Farseer physics 3.3.1 and XNA: Platformer character

It took a while, but here I finaly present you the third and final part of the Farseer Physics 3.3.1 and XNA tutorial series!

Part 1 of this tutorial
Part 2 of this tutorial

In the last two tutorials I’ve told you how to set up Farseer with XNA and how bodies and joints work. We’re going to use the techniques from these tutorials to create a character for a platformer game, think Mario or Kirby or whatever your favorite platformer character is! It’s not too obvious how to create a character in Farseer. Just applying forces to a rectangular body works OK, but traveling slopes becomes really tricky in this case and the ability to stop moving instantly becomes even more hacky (usually done by pinning the character to the background with a joint). Because of that I will use a technique described by Bryan Dismas and Robert Dodd where we create a character by combining a motorized wheel and a rectangular with an axis joint and fixed angle joint (see the previous tutorial) to create a character.

Platformer character composition

Platformer character composition

So let’s start off. First things first. I made some small changes to the DrawablePhysicsObjects class to allow circular bodies. I also found a bug in the drawing (which only happens with circular bodies). So let’s add the following constructor to the DrawablePhysicsObjects class:

/// <summary>
/// Creates a circular drawable physics object
/// </summary>
/// <param name="world">The farseer simulation this object should be part of</param>
/// <param name="texture">The image that will be drawn at the place of the body</param>
/// <param name="diameter"> The diameter in pixels</param>
/// <param name="mass">The mass in kilograms</param>
public DrawablePhysicsObject(World world, Texture2D texture, float diameter, float mass)
{
    size = new Vector2(diameter, diameter);
    Body = BodyFactory.CreateCircle(world, (diameter / 2.0f) * CoordinateHelper.pixelToUnit, 1);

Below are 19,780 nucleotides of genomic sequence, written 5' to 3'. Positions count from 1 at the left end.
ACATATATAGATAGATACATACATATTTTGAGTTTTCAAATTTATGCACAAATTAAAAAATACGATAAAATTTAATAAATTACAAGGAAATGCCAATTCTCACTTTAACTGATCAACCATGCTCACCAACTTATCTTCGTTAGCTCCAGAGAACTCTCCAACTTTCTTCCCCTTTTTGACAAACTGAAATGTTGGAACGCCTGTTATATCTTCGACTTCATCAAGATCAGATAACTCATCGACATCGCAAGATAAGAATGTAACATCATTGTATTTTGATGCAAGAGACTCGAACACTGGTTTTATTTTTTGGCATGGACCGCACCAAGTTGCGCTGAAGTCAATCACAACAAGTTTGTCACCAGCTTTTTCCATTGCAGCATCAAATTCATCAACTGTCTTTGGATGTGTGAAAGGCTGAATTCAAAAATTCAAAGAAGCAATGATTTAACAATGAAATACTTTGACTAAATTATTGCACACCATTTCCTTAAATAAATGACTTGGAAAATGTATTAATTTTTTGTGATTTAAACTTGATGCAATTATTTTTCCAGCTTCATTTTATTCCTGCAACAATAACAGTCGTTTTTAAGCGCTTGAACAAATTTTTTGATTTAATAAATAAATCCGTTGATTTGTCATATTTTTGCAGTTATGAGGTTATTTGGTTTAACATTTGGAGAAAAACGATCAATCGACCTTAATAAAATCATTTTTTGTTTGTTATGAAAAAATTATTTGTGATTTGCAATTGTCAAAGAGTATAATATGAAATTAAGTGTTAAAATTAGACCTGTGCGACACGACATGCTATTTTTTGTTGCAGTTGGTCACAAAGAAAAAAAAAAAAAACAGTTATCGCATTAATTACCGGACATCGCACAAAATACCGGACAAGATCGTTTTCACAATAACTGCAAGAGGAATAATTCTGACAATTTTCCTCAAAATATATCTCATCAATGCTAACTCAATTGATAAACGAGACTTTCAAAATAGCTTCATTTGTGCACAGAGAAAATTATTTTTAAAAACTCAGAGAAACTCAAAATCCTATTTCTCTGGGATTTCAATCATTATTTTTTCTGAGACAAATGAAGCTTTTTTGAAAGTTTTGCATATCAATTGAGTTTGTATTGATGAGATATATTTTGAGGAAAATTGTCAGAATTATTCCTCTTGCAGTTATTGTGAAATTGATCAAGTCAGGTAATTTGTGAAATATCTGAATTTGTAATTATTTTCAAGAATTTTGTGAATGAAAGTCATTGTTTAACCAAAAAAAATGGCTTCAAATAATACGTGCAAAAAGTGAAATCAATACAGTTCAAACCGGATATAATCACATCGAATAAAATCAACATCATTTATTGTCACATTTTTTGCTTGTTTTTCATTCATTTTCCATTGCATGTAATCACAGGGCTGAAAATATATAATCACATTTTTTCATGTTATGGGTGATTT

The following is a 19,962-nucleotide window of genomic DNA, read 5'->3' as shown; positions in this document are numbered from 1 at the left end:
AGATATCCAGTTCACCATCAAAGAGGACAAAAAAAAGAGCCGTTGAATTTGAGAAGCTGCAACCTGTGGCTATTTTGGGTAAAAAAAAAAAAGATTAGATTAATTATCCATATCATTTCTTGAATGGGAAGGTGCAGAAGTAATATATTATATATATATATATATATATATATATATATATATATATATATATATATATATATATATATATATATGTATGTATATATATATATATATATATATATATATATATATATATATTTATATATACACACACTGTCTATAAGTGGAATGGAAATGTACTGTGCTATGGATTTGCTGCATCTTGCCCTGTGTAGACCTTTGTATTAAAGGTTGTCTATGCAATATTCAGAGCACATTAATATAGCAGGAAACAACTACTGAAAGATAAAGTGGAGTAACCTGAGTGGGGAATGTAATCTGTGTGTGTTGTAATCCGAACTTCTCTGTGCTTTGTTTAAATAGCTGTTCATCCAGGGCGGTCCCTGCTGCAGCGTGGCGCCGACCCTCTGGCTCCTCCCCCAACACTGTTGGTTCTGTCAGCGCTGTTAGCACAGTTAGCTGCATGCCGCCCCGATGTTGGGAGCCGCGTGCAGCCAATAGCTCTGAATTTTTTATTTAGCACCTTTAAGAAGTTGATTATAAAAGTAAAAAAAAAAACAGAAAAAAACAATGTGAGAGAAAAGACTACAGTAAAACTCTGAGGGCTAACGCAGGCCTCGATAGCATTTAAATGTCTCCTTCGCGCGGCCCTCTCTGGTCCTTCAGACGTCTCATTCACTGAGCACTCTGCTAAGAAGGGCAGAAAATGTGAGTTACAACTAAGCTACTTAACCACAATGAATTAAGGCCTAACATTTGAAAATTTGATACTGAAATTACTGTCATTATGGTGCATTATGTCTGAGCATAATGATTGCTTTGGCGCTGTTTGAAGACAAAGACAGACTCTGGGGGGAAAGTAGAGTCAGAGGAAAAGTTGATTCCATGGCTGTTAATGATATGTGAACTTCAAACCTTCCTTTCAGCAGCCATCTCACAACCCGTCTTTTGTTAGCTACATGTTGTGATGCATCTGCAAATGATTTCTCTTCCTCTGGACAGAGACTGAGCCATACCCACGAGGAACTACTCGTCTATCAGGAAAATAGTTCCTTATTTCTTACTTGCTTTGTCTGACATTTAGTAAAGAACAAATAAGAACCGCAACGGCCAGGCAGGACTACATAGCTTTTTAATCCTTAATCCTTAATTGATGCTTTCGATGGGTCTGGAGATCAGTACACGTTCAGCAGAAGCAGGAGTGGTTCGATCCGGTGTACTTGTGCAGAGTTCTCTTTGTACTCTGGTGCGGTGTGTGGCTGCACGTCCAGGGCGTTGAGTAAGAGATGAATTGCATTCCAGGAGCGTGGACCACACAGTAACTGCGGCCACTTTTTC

Body.BodyType = BodyType.Dynamic;

    this.Size = size;
    this.texture = texture;
}

And to fix the drawing code replace the draw method in the DrawablePhysicsObject class with this one

public void Draw(SpriteBatch spriteBatch)
{            
	Rectangle destination = new Rectangle
	(
		(int)Position.X,
		(int)Position.Y,
		(int)Size.X,
		(int)Size.Y
	);

	spriteBatch.Draw(texture, destination, null, Color.White, Body.Rotation, new Vector2(texture.Width / 2.0f, texture.Height / 2.0f), SpriteEffects.None, 0);
}

Now we can start with the player character. Add a new class to your project called Player and add the following private fields and constructor

private DrawablePhysicsObject torso;
private DrawablePhysicsObject wheel;
private RevoluteJoint axis;

public Player(World world, Texture2D torsoTexture, Texture2D wheelTexture, Vector2 size, float mass, Vector2 startPosition)

As you can see the player is a composition of two DrawablePhysicsObjects: a torso and a wheel as mentioned above. The constructor is fairly standard, we need a texture for the torso and wheel. We need a size for the player, a mass and a start position. Let’s start implementing these details!

First, because the player is a composition, we need to calculate the sizes of the wheel and torso. We want the wheel to be just as wide as the player and to form the lower part of the body (note that this technique won’t work for characters that are wider than they are high!)

Vector2 torsoSize = new Vector2(size.X, size.Y - size.X / 2.0f);
float wheelSize = size.X;

// Create the torso
torso = new DrawablePhysicsObject(world, torsoTexture, torsoSize, mass / 2.0f);
torso.Position = startPosition;            
			
// Create the feet of the body
wheel = new DrawablePhysicsObject(world, wheelTexture, wheelSize, mass / 2.0f);
wheel.Position = torso.Position + new Vector2(0, torsoSize.Y / 2.0f);

Now we can start adding joints. We will use a Fixed Angle Joint to keep the torso straight up at all times and we use a Revolute Joint to move the wheel (feet) of the character.

// Create a joint to keep the torso upright
JointFactory.CreateFixedAngleJoint(world, torso.Body);

// Connect the feet to the torso
axis = JointFactory.CreateRevoluteJoint(world, torso.Body, wheel.Body, Vector2.Zero);
axis.CollideConnected = false;
            
axis.MotorEnabled = true;
axis.MotorSpeed = 0;
axis.MotorTorque = 3;
axis.MaxMotorTorque = 10;

Let’s also implement a draw function, which is extremely simple because we can use the drawing facilities of the two DrawablePhysicsObjects. Note that in a real game you would just draw one animated sprite over the entire player but for this tutorial this will suffice.

public void Draw(SpriteBatch spriteBatch)
{
	torso.Draw(spriteBatch);
	wheel.Draw(spriteBatch);
}

Great! Let’s go to game class, add a field for the player, load it, and make it visible!

public class Game1
{
	...
	
	Player player;
	
	...
	
	protected override void LoadContent()
	{
		...
		
		player = new Player
            (
                world,
                Content.Load<Texture2D>("Player"),
                Content.Load<Texture2D>("Wheel"),